A four-year-old brought a loaded handgun onto a school campus in Texas, per The Straits Times.
Just two days earlier, a seven-year-old brought a gun onto a school in Cochise, Arizona.
Giffords Law Center, a nonprofit organization, warned of "how attractive guns are to kids."
A four-year-old from Texas is the second US child in a week to bring a handgun to a school campus, The Straits Times reported, prompting a gun safety group to warn of a "tremendous problem" with child access prevention to guns.
On Wednesday morning, an off-duty police officer was called in for assistance at a school in Corpus Christi, Texas, after being advised that a child there had access to a firearm, police said.
The four-year-old was in possession of a loaded handgun, which the officer later seized, according to police.
The parents of the child were identified as the gun owners, resulting in the arrest of the 30-year-old father. He was charged with making a firearm accessible to children and abandoning or endangering a child. Texas is one of the 24 US states with child access prevention and safe storage laws.
"The Corpus Christi Police Department wants to remind all our citizens to ensure that firearms are safely stored," the police said in a statement.
Just two days earlier, another child was found to have brought a gun onto a school campus.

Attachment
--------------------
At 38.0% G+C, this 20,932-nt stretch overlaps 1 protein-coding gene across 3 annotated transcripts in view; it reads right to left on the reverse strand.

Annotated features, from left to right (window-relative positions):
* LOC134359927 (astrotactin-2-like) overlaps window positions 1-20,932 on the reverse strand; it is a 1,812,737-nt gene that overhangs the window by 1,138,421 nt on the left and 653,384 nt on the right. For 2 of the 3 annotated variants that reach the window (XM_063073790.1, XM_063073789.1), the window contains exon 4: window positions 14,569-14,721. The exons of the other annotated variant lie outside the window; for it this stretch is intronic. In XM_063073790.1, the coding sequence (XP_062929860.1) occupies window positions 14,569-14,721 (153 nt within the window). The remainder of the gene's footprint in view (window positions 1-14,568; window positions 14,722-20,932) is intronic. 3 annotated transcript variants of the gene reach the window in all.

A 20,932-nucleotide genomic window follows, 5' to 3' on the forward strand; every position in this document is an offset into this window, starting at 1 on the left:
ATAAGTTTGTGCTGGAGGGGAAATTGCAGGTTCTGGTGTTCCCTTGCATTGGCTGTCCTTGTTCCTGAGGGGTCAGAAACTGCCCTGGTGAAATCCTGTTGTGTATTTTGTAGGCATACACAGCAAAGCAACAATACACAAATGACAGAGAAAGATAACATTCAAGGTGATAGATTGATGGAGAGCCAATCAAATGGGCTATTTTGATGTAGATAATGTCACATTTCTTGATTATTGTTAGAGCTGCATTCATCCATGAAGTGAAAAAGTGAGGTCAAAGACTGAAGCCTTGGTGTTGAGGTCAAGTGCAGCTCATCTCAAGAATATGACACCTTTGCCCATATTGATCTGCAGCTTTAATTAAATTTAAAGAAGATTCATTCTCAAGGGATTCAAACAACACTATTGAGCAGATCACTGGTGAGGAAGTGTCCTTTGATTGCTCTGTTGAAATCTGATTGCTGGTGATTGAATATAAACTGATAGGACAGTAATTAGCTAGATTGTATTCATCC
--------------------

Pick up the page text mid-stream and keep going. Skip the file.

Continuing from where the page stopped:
A seven-year-old had a gun, along with a fully-loaded magazine in their backpack, at a school in Cochise, Arizona, according to the sheriff's office.
The child's father was alerted to find that his two guns were missing. The second weapon was found in the school's administrative offices, The Straits Times reported. The newspaper said the child had hidden it while waiting for officials to arrive.
"The parents were interviewed and advised that the weapons had been placed in what they believed to be a secure location away from the children after a recent camping trip, but it appears that the second grader was able to gain access and take the handguns to school," the sheriff's office said, per The Straits Times.
The Cochise County sheriff's office did not immediately respond to Insider's request for comment.
'A culture that fails to acknowledge how attractive guns are to kids'
This week's incidents are part of a concerning pattern, said Lindsay Nichols, the federal policy director of Giffords Law Center to Prevent Gun Violence, in an interview with Insider.
Parents are failing to prevent their children from accessing guns, which can ultimately lead to suicides, school shootings, and unintentional shootings, Nichols said.
4.6 million minors in the US live in homes with at least one loaded, unlocked firearm, according to research from Giffords Law Center, where Nichols works. And more than half of all gun owners store at least one gun unsafely, without any locks or other safe storage measures, the research said.
"This is a tremendous problem," Nichols said. "It's part of a culture that fails to prioritize safety and to acknowledge how attractive guns are to kids and wilfully ignores the risk that firearms pose," Nichols said.
"The thing is the situation is really preventable," she continued. "A gun lock can easily fix any one of these incidents, and that means a gun lock can easily mean the difference between life and death."
Nichols said Giffords Law Center advocates for comprehensive child access prevention and safe storage laws to prevent avoidable deaths.
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